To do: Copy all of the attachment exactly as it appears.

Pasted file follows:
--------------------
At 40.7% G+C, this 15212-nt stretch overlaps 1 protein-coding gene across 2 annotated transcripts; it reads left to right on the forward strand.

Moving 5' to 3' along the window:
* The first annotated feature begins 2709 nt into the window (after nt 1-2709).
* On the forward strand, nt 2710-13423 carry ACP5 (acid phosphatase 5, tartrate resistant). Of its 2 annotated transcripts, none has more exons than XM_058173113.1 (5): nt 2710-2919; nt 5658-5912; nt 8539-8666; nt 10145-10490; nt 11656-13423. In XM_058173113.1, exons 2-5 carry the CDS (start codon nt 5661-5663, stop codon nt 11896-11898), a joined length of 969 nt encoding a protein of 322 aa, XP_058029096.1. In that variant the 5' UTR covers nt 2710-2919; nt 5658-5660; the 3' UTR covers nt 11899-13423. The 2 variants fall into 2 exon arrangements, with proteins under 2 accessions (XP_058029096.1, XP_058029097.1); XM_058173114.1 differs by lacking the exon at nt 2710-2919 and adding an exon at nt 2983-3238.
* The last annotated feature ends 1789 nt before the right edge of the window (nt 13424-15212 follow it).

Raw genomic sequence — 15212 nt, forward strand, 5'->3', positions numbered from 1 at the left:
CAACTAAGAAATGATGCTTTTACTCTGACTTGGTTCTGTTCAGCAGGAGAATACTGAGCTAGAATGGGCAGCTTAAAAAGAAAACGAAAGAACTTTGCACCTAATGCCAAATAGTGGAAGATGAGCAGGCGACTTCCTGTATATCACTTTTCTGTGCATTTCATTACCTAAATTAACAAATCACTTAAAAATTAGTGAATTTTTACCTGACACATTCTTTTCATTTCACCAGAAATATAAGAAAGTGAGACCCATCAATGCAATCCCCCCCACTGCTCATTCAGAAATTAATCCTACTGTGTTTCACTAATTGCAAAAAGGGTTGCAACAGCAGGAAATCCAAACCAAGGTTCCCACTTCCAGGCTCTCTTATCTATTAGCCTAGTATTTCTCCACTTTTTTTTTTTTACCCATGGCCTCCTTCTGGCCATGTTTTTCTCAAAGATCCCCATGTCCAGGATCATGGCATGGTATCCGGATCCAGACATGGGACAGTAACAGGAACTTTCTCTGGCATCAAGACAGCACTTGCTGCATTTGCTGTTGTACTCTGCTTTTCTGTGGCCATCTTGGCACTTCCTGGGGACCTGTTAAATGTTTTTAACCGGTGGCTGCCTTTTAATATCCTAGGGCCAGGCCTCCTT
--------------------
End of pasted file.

At 40.7% G+C, this 15212-nt stretch overlaps 1 protein-coding gene across 2 annotated transcripts; it reads left to right on the forward strand.

Moving 5' to 3' along the window:
* The first annotated feature begins 2709 nt into the window (after nt 1-2709).
* On the forward strand, nt 2710-13423 carry ACP5 (acid phosphatase 5, tartrate resistant). Of its 2 annotated transcripts, none has more exons than XM_058173113.1 (5): nt 2710-2919; nt 5658-5912; nt 8539-8666; nt 10145-10490; nt 11656-13423. In XM_058173113.1, exons 2-5 carry the CDS (start codon nt 5661-5663, stop codon nt 11896-11898), a joined length of 969 nt encoding a protein of 322 aa, XP_058029096.1. In that variant the 5' UTR covers nt 2710-2919; nt 5658-5660; the 3' UTR covers nt 11899-13423. The 2 variants fall into 2 exon arrangements, with proteins under 2 accessions (XP_058029096.1, XP_058029097.1); XM_058173114.1 differs by lacking the exon at nt 2710-2919 and adding an exon at nt 2983-3238.
* The last annotated feature ends 1789 nt before the right edge of the window (nt 13424-15212 follow it).

Raw genomic sequence — 15212 nt, forward strand, 5'->3', positions numbered from 1 at the left:
CAACTAAGAAATGATGCTTTTACTCTGACTTGGTTCTGTTCAGCAGGAGAATACTGAGCTAGAATGGGCAGCTTAAAAAGAAAACGAAAGAACTTTGCACCTAATGCCAAATAGTGGAAGATGAGCAGGCGACTTCCTGTATATCACTTTTCTGTGCATTTCATTACCTAAATTAACAAATCACTTAAAAATTAGTGAATTTTTACCTGACACATTCTTTTCATTTCACCAGAAATATAAGAAAGTGAGACCCATCAATGCAATCCCCCCCACTGCTCATTCAGAAATTAATCCTACTGTGTTTCACTAATTGCAAAAAGGGTTGCAACAGCAGGAAATCCAAACCAAGGTTCCCACTTCCAGGCTCTCTTATCTATTAGCCTAGTATTTCTCCACTTTTTTTTTTTTACCCATGGCCTCCTTCTGGCCATGTTTTTCTCAAAGATCCCCATGTCCAGGATCATGGCATGGTATCCGGATCCAGACATGGGACAGTAACAGGAACTTTCTCTGGCATCAAGACAGCACTTGCTGCATTTGCTGTTGTACTCTGCTTTTCTGTGGCCATCTTGGCACTTCCTGGGGACCTGTTAAATGTTTTTAACCGGTGGCTGCCTTTTAATATCCTAGGGCCAGGCCTCCTT